The Court of Appeals Southern District on Aug. 3 threw out a sanctions order against a mid-Missouri public defender’s office after an attorney’s vacation to Mexico in the middle of a pandemic caused a judge to postpone a trial.
The appellate court said there was no evidence that the Area 25 Trial Office and the assistant public defender, Andrew Russek, had acted in bad faith. The judge’s findings merely suggested that he found their actions “negligent and ill-advised,” the court said.
Russek represented a defendant who was scheduled to go to trial in a criminal matter in Pulaski County on Jan. 21. Russek had a planned vacation in Cancun the week before. When Associate Circuit Judge Kenneth G. Clayton learned that Russek had just returned from what he described as a “hotspot” for COVID-19, he canceled the trial setting.
Clayton’s order noted that guidelines from the Centers for Disease Control and Prevention called for travelers to Mexico to quarantine for at least seven days upon return, and that the 25th Judicial Circuit’s protocols prohibited anyone who had traveled to a foreign country within the last 14 days from entering a local courthouse. The judge said Russek and his office should have been aware of those measures and that their behavior was “irresponsible.”
Pulaski County Prosecutor Kevin Hillman sought sanctions against the defender’s office for the trial’s cancelation, arguing that he’s been ready to go to trial and that the victim in the case already had traveled 982 miles from Maryland to attend. Clayton ordered a payment of $762.68 as a sanction, which represented the victim’s mileage at 37 cents per mile.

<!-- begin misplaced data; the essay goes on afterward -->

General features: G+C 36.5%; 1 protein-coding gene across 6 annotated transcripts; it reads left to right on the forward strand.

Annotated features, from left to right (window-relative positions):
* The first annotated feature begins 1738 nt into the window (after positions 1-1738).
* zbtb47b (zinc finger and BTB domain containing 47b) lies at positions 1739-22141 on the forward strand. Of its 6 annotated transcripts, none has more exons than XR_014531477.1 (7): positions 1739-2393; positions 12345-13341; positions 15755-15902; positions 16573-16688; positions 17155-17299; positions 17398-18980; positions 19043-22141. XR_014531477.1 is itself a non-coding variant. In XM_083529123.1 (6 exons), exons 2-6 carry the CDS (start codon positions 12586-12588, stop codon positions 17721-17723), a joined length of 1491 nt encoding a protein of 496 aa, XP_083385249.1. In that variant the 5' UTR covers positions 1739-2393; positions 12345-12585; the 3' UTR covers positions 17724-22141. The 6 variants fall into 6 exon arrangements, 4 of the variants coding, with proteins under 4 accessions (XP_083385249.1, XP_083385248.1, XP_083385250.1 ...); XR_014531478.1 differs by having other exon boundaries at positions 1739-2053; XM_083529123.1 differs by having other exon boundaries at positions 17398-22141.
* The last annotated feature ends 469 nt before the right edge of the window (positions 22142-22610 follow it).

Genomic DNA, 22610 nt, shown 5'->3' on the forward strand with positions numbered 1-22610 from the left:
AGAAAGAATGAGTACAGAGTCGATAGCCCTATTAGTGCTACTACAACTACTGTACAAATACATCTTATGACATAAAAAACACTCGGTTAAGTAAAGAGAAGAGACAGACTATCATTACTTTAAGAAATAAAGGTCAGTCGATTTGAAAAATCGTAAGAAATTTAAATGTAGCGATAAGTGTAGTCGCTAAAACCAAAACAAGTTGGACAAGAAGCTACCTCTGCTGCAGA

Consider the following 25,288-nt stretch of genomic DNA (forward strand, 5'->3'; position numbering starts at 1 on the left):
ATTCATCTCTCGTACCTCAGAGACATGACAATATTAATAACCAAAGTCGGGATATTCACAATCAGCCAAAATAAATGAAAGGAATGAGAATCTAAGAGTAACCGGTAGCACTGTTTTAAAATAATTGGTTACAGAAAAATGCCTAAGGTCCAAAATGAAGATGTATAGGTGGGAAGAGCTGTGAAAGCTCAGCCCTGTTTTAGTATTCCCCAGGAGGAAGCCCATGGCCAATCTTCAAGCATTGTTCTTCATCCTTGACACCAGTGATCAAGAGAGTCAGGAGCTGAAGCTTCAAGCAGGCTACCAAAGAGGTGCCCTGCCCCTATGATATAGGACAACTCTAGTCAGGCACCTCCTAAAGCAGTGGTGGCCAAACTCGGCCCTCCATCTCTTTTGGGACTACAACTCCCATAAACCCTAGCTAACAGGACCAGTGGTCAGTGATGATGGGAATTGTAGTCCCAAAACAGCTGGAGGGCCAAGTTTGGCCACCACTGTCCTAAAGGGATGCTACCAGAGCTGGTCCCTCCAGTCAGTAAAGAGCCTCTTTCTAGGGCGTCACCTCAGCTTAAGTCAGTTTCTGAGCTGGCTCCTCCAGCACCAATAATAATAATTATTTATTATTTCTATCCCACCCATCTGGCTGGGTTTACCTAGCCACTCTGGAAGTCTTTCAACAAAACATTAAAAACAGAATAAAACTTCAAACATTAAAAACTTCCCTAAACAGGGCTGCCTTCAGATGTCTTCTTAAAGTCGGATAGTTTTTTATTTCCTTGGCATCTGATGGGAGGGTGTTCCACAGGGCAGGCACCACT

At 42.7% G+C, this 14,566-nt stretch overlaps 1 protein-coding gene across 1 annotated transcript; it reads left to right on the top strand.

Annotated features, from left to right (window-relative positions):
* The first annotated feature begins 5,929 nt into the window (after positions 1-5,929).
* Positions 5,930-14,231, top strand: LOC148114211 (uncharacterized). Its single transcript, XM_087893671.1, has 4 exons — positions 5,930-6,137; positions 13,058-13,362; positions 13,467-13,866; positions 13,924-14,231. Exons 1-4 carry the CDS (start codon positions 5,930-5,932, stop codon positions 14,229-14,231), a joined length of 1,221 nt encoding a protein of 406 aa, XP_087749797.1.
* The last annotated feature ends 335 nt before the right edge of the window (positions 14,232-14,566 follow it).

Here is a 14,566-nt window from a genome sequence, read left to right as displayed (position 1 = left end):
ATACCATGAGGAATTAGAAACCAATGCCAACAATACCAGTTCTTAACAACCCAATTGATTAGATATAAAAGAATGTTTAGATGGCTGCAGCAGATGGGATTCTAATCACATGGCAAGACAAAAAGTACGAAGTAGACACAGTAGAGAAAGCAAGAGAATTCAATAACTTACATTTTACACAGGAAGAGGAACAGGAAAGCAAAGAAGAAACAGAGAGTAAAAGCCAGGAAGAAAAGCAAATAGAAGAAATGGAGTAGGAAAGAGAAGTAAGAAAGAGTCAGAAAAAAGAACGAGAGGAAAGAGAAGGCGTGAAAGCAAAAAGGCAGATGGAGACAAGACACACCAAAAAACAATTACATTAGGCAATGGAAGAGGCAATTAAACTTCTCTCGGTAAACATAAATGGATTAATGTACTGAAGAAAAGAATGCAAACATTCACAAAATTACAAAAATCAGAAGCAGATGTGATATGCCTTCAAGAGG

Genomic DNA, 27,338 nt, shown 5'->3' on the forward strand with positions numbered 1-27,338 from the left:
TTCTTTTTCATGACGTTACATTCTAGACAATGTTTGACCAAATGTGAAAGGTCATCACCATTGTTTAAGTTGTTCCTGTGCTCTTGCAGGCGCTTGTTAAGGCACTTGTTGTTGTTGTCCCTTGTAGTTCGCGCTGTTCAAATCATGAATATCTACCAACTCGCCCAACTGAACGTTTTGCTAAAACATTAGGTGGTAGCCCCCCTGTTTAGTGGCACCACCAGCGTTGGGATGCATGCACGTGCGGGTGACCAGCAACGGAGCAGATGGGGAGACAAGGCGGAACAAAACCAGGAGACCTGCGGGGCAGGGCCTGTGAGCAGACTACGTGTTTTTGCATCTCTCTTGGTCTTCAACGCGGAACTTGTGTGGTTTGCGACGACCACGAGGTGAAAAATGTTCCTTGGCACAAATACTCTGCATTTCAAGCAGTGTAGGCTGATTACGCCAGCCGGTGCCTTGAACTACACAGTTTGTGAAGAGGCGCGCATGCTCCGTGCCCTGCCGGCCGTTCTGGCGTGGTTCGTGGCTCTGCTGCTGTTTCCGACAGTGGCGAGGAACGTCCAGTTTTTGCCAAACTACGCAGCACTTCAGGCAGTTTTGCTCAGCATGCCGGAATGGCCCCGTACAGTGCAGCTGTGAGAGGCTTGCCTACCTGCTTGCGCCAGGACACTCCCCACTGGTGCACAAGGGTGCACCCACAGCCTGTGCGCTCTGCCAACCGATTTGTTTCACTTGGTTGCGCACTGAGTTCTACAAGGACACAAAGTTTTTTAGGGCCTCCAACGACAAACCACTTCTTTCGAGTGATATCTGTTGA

Judge Don E. Burrell wrote that the Southern District was “skeptical that a particular branch office of the Missouri Public Defender is an appropriate entity to sanction,” but ultimately the court didn’t reach that issue. Instead, Burrell wrote, the judge abused his discretion by ordering the sanction without finding “something more” than just bad judgment by the defender.
“Respondent has not cited, and we have been unable to find, any evidence in the record that would support a finding that Relators acted in bad faith, in other words, that they acted with a dishonest purpose, moral obliquity, conscious wrongdoing, breach of a known duty through some ulterior motive or ill will partaking of the nature of fraud, or had an actual intent to mislead or deceive another,” Burrell wrote. Judges Mary W. Sheffield and Nancy Steffen Rahmeyer concurred.
Hillman declined to comment on the ruling. Mary Fox, director of the Missouri State Public Defender System, said the incident was the result of a misunderstanding.
“I think the COVID rules that have been put in place by the courts, we have done our best to follow,” she said. “We’re appreciative of the courts that have put in place protections for our staff and our clients who are appearing in court,” she said.
According to court records, Russek’s client, Adam Charles Allee, was tried in April, resulting in a conviction on charges of violating a protective order. He was placed on probation in lieu of a prison sentence.
The case is State ex rel. Area 25 Trial Office v. Clayton, SD37064.
Correction: This post has been updated to indicate that, while the Southern District said the trial judge’s order suggested the defender’s actions were “negligent and ill-advised,” the appeals court didn’t make such a finding itself. We regret the error.